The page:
And the good thing is you can attend from anywhere, and in your pyjamas if you want.
The bad thing is you have to do your own catering.
But we’re so used to that now, aren’t we? Let’s hope by the conference after this one, we can all gather again in person.
Look, there was a moment there when we thought 2021 might start feeling a bit more normal.
We’ve been back in lockdown here the past few weeks, although things are easing now. And we’re watching with horror as the pandemic flares up in places all over the world, including some countries that have been able to keep it under control. But it simply will not behave. Pandemics are a bit like that.
So while it did seem as if writing workshops and author events here might start up again, it’s all still a little precarious. Writers festivals are exploring hybrid models of presenting events – some online, some in person, some a bit of both – but others have decided to postpone or cancel. It’s tough on everyone involved – and most are run or supported by volunteers. Thank you to all the organisations and bookshops and event organisers who have done so much to support writers and readers over this time.
But now for the good news. Here’s what I have coming up soon:
WordFest 2021: The Hidden History of Women
I’m hosting a keynote panel in Monash Library Service’s WordFest, featuring authors Michelle Scott-Tucker, Mirranda Burton and Dr Victoria Grieve-Williams. The panel will look at different perspectives on the history of Australia, from early colonisation through to the present day.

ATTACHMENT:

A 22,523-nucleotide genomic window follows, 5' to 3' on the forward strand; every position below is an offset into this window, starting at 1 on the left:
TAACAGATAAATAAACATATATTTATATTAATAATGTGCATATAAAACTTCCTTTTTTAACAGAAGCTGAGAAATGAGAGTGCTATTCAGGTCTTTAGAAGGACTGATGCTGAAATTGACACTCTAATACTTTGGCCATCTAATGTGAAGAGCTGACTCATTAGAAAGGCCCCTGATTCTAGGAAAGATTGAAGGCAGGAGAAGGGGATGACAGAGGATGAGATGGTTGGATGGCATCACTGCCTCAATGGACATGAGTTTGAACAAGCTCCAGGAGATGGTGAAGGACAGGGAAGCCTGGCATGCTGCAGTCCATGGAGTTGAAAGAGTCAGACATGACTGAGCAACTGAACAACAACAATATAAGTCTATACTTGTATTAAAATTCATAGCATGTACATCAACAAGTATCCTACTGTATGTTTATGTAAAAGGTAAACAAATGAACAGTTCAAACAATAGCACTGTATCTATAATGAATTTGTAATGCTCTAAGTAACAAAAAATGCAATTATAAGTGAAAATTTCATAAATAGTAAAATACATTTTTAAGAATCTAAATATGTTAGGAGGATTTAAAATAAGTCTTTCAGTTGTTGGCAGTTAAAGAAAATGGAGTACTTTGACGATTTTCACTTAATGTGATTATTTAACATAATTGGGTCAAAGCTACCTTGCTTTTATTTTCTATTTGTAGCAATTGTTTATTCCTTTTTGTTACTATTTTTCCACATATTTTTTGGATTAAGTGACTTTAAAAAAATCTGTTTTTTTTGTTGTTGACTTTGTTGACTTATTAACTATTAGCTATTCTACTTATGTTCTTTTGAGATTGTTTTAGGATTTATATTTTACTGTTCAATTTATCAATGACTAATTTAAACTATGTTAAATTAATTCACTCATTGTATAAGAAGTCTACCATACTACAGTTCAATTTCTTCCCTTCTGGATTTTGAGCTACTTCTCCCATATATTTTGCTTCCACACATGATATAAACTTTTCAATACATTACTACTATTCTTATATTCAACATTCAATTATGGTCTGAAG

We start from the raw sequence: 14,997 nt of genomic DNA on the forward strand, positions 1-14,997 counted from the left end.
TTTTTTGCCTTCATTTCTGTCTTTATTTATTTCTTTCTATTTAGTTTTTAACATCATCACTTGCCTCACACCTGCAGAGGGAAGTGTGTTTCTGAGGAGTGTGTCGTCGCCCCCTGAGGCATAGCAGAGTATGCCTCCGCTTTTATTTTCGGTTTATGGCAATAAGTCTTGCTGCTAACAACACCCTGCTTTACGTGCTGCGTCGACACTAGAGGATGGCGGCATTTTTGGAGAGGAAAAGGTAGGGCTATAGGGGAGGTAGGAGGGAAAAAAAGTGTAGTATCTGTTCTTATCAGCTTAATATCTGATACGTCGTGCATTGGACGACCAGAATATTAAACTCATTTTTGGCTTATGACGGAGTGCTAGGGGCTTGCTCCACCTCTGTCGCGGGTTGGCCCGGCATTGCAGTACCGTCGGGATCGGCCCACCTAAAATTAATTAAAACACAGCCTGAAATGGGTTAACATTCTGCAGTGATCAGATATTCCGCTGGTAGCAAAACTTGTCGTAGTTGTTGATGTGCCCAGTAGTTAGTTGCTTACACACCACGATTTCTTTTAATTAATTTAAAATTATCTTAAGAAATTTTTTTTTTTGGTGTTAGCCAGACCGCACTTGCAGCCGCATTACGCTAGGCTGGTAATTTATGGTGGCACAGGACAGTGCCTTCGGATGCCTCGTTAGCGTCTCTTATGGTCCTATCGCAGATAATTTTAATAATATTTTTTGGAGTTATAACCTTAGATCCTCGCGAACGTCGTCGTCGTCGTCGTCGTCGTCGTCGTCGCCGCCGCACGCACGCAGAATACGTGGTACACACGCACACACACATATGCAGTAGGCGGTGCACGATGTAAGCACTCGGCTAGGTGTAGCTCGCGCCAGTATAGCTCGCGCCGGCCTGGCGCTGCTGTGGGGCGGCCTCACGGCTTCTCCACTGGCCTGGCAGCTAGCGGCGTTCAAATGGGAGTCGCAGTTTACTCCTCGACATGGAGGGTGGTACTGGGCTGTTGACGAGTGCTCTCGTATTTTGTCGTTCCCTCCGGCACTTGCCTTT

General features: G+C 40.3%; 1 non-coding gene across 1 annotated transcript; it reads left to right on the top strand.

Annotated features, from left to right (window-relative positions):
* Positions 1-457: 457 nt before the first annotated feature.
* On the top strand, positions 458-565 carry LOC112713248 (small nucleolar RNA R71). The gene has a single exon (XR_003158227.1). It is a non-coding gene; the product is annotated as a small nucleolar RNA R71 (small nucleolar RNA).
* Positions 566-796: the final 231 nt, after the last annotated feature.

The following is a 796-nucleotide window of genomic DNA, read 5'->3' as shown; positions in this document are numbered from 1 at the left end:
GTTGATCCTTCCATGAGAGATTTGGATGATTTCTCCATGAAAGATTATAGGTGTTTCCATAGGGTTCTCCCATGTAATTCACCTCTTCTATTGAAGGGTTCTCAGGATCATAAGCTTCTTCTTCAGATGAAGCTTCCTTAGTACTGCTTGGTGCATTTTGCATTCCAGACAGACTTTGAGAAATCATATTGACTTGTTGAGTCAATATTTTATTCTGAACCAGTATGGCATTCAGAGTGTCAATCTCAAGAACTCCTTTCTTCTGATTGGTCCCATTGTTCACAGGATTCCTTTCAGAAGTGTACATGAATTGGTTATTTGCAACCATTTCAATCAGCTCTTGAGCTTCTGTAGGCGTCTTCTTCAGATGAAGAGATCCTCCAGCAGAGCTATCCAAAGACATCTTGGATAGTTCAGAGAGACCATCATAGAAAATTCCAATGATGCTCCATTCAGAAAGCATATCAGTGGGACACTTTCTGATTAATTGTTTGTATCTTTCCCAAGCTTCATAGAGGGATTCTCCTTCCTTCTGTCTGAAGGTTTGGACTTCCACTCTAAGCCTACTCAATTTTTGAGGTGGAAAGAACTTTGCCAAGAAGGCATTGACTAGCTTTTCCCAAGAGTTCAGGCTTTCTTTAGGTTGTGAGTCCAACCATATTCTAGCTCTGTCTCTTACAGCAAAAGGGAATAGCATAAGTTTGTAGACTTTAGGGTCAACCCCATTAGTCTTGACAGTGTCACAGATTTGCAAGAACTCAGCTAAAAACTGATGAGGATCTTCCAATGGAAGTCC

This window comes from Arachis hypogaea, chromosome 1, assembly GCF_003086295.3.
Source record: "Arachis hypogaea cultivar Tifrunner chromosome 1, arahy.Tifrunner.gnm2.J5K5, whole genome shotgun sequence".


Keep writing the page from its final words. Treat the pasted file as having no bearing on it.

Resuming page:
I’m delighted to be back teaching face-to-face (we hope) at Writers Victoria this year. My next workshop will be on creating characters (in any genre). Here’s the blurb:
No matter what genre we write or read, our focus is on the people on the page, and what they do and feel. So how do we create characters who feel like people in our heads – and in the minds of our readers? In this workshop, we’ll aim to give you some essential techniques and the tools to create characters your readers will remember.
I am absolutely delighted to announce that Deux Dames Entertainment and Black Magic have optioned my novel Goddess for the screen.
Deux Dames is a production company founded by actor/producers Vera Bulder and Clara McGregor to create women’s stories, and Greg Lauritano and his company Black Magic make independent films including the recent Big Gold Brick (with Andy Garcia, Megan Fox, Lucy Hale and Oscar Isaac). They imagine Goddess as a limited series.
So everyone who’s been hanging out for a biopic about Julie d’Aubigny – it’s one or hopefully several steps closer.
In this, the third of the Chronicles, Christopher faces life in London after D-Day, when Hitler’s dreaded secret weapons – V1 and V2 rockets – blasted the city. But he has his own private challenges too, racing across time to discover the secret of the Roman ring he found in the Thames, and to help his friends uncover an ancient temple. It seems simple enough to slip through time back to Roman London, rally his own ragtag troops through the centuries, and beat his arch-enemy Brother Blowbladder. But mastering the power of the ring is never easy.
I’m delighted to announce that for the past few months I’ve been collaborating with the lovely Sharmini Kumar (organiser of AustenCon, and writer of several theatre adaptations of Jane Austen novels) on an Austen-inspired novel.
We think it will be called FINE EYES: CAROLINE BINGLEY, PRIVATE INVESTIGATOR. We are well into research, drafting, and complicated crime plotting.
We’ve been having so much fun writing Regency crime together, it may even be a series.